NEWS & MEDIA

Research Reinforces Fact that Water is the Best Hydration Source

One of the simplest things that a person can do when seeking to lead a healthier lifestyle is to drink water instead of other beverages that are heavy with sugar and calories. If someone  wants to eliminate or moderate calories, sugar, caffeine, artificial flavors or colors, and other ingredients from their diet, choosing water is the right choice – whether from the tap, filtered, or in a bottle.

While well intentioned, a recent New York Times article, "No, You Do Not Have to Drink 8 Glasses of Water a Day," provides a confusing and misleading narrative that might discourage people from drinking water, which is not in the public interest. While the author’s examination of whether people need to consume eight glasses of water a day is interesting, he calls into question the benefits of drinking water. Multiple studies have shown that water contributes to optimum physiologic functions, including gastrointestinal, kidney, and heart processes. Water also has an important role in preventing certain health issues, including obesity, diabetes, and kidney stones.

While there is no formal recommendation for a daily amount of water people need, according to data presented in a National Academies of Science (NAS) report, as part of their total water intake from food and beverage sources, men are adequately hydrated by consuming 125 ounces of fluids and women at a level of 91 ounces.  (Dietary Reference Intakes for Water, Potassium, Sodium, Chloride, and Sulfate, 2004) The report noted that about 20 percent of total water intake is derived from food. So, the amount of water that a person should consume daily, from water or other beverages, actually exceeds the general guidance to consume eight, 8-ounce (64 ounces) servings of water each day.

In its most recent guidance (2010) the European Food Safety Authority (EFSA) also stated that the contribution of food to total water intake represents about 20 percent in adults. On this basis, EFSA recommends that male adults should about drink 2 liters (68 oz.) per day, and female adults about 1.6 liters (54 oz.).

The author’s claim that, “You also don’t need to worry so much about never feeling thirsty” is  contradicted by extensive and ongoing hydration and dehydration research led by Lawrence Armstrong, Ph.D., of the Human Performance Laboratory at the University of Connecticut. Dr. Armstrong notes that by the time your brain signals that you are feeling thirsty, you are in fact already mildly dehydrated. His research notes that even mild dehydration (1-2 percent) can influence mood and cognitive function in men and women.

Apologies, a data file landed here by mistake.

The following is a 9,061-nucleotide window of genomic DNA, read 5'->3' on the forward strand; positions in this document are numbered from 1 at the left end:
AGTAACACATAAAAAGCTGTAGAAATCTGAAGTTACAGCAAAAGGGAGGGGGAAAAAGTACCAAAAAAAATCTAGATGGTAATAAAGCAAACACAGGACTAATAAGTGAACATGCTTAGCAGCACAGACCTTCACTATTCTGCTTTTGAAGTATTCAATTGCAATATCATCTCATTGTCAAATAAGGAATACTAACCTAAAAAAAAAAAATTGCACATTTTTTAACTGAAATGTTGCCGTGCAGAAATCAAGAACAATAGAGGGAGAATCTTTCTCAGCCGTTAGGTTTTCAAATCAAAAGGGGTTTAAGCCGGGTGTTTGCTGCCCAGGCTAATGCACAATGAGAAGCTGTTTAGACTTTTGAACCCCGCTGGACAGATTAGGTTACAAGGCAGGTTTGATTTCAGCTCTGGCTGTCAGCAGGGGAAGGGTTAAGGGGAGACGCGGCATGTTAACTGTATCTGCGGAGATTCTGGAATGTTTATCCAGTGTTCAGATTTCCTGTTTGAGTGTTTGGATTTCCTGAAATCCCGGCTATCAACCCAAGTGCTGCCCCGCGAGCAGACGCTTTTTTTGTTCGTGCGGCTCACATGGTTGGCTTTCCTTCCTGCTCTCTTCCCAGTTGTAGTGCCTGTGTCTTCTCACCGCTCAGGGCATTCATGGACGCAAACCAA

While it may be true that the majority of people are not walking around dehydrated all day, water consumption versus the consumption of other beverages is still a very important issue to focus on for supporting the health of Americans. National Health and Nutrition Examination Survey (NHANES) data shows that older adults are not consuming enough water and neither are children. Based on this data, research shows that water accounts for only 29 percent of children’s total fluid intake; the majority coming from soda, sports drinks and teas.  Also, of children 4-8 years, 75 percent failed to satisfy the Dietary Reference Intakes (DRI) for water.

According to the Institute of Medicine and the American Journal of Preventative Medicine, one-third of American adults are overweight and another one-third is obese.  And, over the last 30 years, children’s obesity rates have climbed from 5 percent to 17 percent. Poor dietary choices play a big role in these numbers and drinking zero-calorie beverages, such as water, instead of sugary drinks is regularly cited as a key component of a more healthful lifestyle. Promoting greater consumption of water from all sources, including bottled water, will support the efforts of communities striving for a healthier lifestyle.

While water is present in many foods and other beverages, scientists who specifically study hydration and nutrition are clear: drinking water is the best and most healthful way to maintain proper hydration and promote overall optimal physical wellbeing. In fact, the author of the article stated that he recommends water as the best beverage to consume. On that we can agree.

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The International Bottled Water Association (IBWA) is the authoritative source of information about all types of bottled waters. Founded in 1958, IBWA's membership includes U.S. and international bottlers, distributors and suppliers. IBWA is committed to working with the U.S. Food and Drug Administration (FDA), which regulates bottled water as a packaged food product, and state governments to set stringent standards for safe, high quality bottled water products. Additionally, IBWA requires member bottlers to adhere to the IBWA Bottled Water Code of Practice, which mandates additional standards and practices that in some cases are more stringent than federal and state regulations. A key feature of the IBWA Model Code is an annual plant inspection by an independent, third party organization.

For more information about IBWA, bottled water and a list of member‚ brands, please contact
Chris Hogan, IBWA‚ Vice President of Communications at 703-647-4609 or [email protected].

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